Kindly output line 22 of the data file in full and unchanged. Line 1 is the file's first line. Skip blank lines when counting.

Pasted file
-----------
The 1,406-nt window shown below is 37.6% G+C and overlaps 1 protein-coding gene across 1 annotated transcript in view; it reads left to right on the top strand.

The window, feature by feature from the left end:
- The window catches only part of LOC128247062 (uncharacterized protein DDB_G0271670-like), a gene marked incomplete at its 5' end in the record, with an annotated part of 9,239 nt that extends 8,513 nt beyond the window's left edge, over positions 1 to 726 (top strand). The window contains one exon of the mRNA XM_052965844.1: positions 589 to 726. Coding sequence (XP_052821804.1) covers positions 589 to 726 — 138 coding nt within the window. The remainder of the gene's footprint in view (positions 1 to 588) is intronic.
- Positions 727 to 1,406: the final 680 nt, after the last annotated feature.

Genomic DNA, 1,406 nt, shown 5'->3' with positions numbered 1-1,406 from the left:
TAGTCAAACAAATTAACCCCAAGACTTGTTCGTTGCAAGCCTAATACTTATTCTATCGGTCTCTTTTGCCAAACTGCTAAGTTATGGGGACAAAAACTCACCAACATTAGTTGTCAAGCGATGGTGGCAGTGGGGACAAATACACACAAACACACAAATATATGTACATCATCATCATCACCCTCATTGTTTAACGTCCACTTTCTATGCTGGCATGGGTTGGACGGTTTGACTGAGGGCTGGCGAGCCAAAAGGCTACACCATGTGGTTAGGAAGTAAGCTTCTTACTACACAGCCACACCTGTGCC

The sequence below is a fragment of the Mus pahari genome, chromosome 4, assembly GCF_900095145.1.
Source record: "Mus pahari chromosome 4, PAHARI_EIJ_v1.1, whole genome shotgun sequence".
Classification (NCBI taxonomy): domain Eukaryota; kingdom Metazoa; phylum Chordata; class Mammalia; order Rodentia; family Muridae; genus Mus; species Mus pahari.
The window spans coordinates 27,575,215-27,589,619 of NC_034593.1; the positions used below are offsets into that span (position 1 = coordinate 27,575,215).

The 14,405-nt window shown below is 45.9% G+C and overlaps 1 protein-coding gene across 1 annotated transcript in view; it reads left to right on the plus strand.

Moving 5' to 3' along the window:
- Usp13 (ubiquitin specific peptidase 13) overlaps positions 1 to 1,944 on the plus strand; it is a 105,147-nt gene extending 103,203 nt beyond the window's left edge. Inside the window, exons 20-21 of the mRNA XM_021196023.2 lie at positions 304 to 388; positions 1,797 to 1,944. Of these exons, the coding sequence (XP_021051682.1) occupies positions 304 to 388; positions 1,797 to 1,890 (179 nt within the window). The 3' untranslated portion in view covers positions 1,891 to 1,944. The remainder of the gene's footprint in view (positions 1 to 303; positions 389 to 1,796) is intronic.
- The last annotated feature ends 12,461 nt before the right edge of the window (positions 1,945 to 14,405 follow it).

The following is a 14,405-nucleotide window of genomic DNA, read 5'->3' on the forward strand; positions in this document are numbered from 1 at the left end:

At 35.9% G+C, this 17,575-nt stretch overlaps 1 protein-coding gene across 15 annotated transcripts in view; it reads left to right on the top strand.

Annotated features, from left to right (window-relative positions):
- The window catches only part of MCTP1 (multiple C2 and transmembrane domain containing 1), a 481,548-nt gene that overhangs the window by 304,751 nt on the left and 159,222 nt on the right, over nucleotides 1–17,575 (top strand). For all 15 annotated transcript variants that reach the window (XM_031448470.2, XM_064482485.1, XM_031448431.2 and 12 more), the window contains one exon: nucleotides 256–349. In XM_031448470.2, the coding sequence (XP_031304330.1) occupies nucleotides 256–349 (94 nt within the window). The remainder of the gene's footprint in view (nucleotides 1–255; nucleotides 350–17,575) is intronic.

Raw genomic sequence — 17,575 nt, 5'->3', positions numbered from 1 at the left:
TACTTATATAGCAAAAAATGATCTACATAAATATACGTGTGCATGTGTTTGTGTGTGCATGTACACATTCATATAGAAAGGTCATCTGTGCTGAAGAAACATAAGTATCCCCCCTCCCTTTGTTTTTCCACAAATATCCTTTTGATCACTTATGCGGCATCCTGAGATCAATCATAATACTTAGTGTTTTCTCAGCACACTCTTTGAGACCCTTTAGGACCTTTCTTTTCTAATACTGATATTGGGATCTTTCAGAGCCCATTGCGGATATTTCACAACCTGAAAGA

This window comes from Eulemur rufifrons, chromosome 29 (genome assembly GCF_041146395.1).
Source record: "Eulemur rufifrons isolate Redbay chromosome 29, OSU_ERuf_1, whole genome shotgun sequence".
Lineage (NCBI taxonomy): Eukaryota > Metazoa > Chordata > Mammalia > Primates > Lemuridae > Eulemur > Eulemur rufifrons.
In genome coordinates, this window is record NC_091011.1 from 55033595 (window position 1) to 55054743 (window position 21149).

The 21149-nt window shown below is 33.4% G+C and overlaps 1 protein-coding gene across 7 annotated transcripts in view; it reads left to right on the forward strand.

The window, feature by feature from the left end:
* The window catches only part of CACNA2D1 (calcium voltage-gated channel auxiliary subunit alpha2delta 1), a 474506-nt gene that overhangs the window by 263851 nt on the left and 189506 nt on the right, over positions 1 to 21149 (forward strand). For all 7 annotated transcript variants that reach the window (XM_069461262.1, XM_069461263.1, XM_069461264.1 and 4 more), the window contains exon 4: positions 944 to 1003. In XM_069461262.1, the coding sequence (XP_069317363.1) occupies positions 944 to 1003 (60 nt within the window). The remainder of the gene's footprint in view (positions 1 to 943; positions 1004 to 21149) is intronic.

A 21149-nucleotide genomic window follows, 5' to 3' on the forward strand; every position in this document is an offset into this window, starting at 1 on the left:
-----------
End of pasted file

Source record: "Eulemur rufifrons isolate Redbay chromosome 29, OSU_ERuf_1, whole genome shotgun sequence".